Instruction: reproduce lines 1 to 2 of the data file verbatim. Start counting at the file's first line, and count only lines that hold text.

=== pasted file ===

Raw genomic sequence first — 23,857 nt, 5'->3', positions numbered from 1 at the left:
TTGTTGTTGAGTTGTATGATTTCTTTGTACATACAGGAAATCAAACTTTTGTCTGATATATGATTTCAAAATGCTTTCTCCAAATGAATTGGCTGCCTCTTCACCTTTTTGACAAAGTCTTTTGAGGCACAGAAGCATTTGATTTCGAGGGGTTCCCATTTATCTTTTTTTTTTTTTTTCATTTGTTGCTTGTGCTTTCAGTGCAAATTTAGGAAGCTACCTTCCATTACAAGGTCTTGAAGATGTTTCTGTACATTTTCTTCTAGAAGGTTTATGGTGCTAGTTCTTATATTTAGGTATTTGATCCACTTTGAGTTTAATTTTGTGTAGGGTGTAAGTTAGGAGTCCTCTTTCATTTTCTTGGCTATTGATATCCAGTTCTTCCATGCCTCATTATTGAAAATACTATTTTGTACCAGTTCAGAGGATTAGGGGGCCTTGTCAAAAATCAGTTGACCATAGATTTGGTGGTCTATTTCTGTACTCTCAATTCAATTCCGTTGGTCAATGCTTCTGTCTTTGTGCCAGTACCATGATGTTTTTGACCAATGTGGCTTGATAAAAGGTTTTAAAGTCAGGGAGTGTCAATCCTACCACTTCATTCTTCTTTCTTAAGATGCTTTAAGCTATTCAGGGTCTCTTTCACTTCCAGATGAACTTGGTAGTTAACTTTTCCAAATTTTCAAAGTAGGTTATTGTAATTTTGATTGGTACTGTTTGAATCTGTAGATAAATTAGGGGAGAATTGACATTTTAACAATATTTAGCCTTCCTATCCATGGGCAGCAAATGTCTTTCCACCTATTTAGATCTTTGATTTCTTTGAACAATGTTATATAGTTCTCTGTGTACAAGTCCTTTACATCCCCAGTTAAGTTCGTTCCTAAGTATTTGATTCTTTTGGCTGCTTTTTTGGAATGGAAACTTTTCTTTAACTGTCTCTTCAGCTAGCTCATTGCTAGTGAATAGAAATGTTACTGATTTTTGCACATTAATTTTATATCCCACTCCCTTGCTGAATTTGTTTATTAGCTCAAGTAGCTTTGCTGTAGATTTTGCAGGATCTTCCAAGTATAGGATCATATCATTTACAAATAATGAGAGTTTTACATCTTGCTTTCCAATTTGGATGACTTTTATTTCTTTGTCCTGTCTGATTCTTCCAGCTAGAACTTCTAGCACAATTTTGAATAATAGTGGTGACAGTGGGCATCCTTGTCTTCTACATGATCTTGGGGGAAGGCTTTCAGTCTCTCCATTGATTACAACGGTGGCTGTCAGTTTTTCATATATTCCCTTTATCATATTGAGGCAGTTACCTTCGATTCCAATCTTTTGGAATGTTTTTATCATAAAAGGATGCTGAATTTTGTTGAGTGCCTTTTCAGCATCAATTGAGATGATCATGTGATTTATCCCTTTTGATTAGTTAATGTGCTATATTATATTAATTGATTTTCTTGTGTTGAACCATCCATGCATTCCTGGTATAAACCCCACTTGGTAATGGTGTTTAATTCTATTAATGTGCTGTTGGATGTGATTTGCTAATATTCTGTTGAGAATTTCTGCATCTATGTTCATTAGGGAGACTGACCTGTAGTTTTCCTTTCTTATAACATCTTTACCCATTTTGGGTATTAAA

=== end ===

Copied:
Raw genomic sequence first — 23,857 nt, 5'->3', positions numbered from 1 at the left:
TTGTTGTTGAGTTGTATGATTTCTTTGTACATACAGGAAATCAAACTTTTGTCTGATATATGATTTCAAAATGCTTTCTCCAAATGAATTGGCTGCCTCTTCACCTTTTTGACAAAGTCTTTTGAGGCACAGAAGCATTTGATTTCGAGGGGTTCCCATTTATCTTTTTTTTTTTTTTTCATTTGTTGCTTGTGCTTTCAGTGCAAATTTAGGAAGCTACCTTCCATTACAAGGTCTTGAAGATGTTTCTGTACATTTTCTTCTAGAAGGTTTATGGTGCTAGTTCTTATATTTAGGTATTTGATCCACTTTGAGTTTAATTTTGTGTAGGGTGTAAGTTAGGAGTCCTCTTTCATTTTCTTGGCTATTGATATCCAGTTCTTCCATGCCTCATTATTGAAAATACTATTTTGTACCAGTTCAGAGGATTAGGGGGCCTTGTCAAAAATCAGTTGACCATAGATTTGGTGGTCTATTTCTGTACTCTCAATTCAATTCCGTTGGTCAATGCTTCTGTCTTTGTGCCAGTACCATGATGTTTTTGACCAATGTGGCTTGATAAAAGGTTTTAAAGTCAGGGAGTGTCAATCCTACCACTTCATTCTTCTTTCTTAAGATGCTTTAAGCTATTCAGGGTCTCTTTCACTTCCAGATGAACTTGGTAGTTAACTTTTCCAAATTTTCAAAGTAGGTTATTGTAATTTTGATTGGTACTGTTTGAATCTGTAGATAAATTAGGGGAGAATTGACATTTTAACAATATTTAGCCTTCCTATCCATGGGCAGCAAATGTCTTTCCACCTATTTAGATCTTTGATTTCTTTGAACAATGTTATATAGTTCTCTGTGTACAAGTCCTTTACATCCCCAGTTAAGTTCGTTCCTAAGTATTTGATTCTTTTGGCTGCTTTTTTGGAATGGAAACTTTTCTTTAACTGTCTCTTCAGCTAGCTCATTGCTAGTGAATAGAAATGTTACTGATTTTTGCACATTAATTTTATATCCCACTCCCTTGCTGAATTTGTTTATTAGCTCAAGTAGCTTTGCTGTAGATTTTGCAGGATCTTCCAAGTATAGGATCATATCATTTACAAATAATGAGAGTTTTACATCTTGCTTTCCAATTTGGATGACTTTTATTTCTTTGTCCTGTCTGATTCTTCCAGCTAGAACTTCTAGCACAATTTTGAATAATAGTGGTGACAGTGGGCATCCTTGTCTTCTACATGATCTTGGGGGAAGGCTTTCAGTCTCTCCATTGATTACAACGGTGGCTGTCAGTTTTTCATATATTCCCTTTATCATATTGAGGCAGTTACCTTCGATTCCAATCTTTTGGAATGTTTTTATCATAAAAGGATGCTGAATTTTGTTGAGTGCCTTTTCAGCATCAATTGAGATGATCATGTGATTTATCCCTTTTGATTAGTTAATGTGCTATATTATATTAATTGATTTTCTTGTGTTGAACCATCCATGCATTCCTGGTATAAACCCCACTTGGTAATGGTGTTTAATTCTATTAATGTGCTGTTGGATGTGATTTGCTAATATTCTGTTGAGAATTTCTGCATCTATGTTCATTAGGGAGACTGACCTGTAGTTTTCCTTTCTTATAACATCTTTACCCATTTTGGGTATTAAA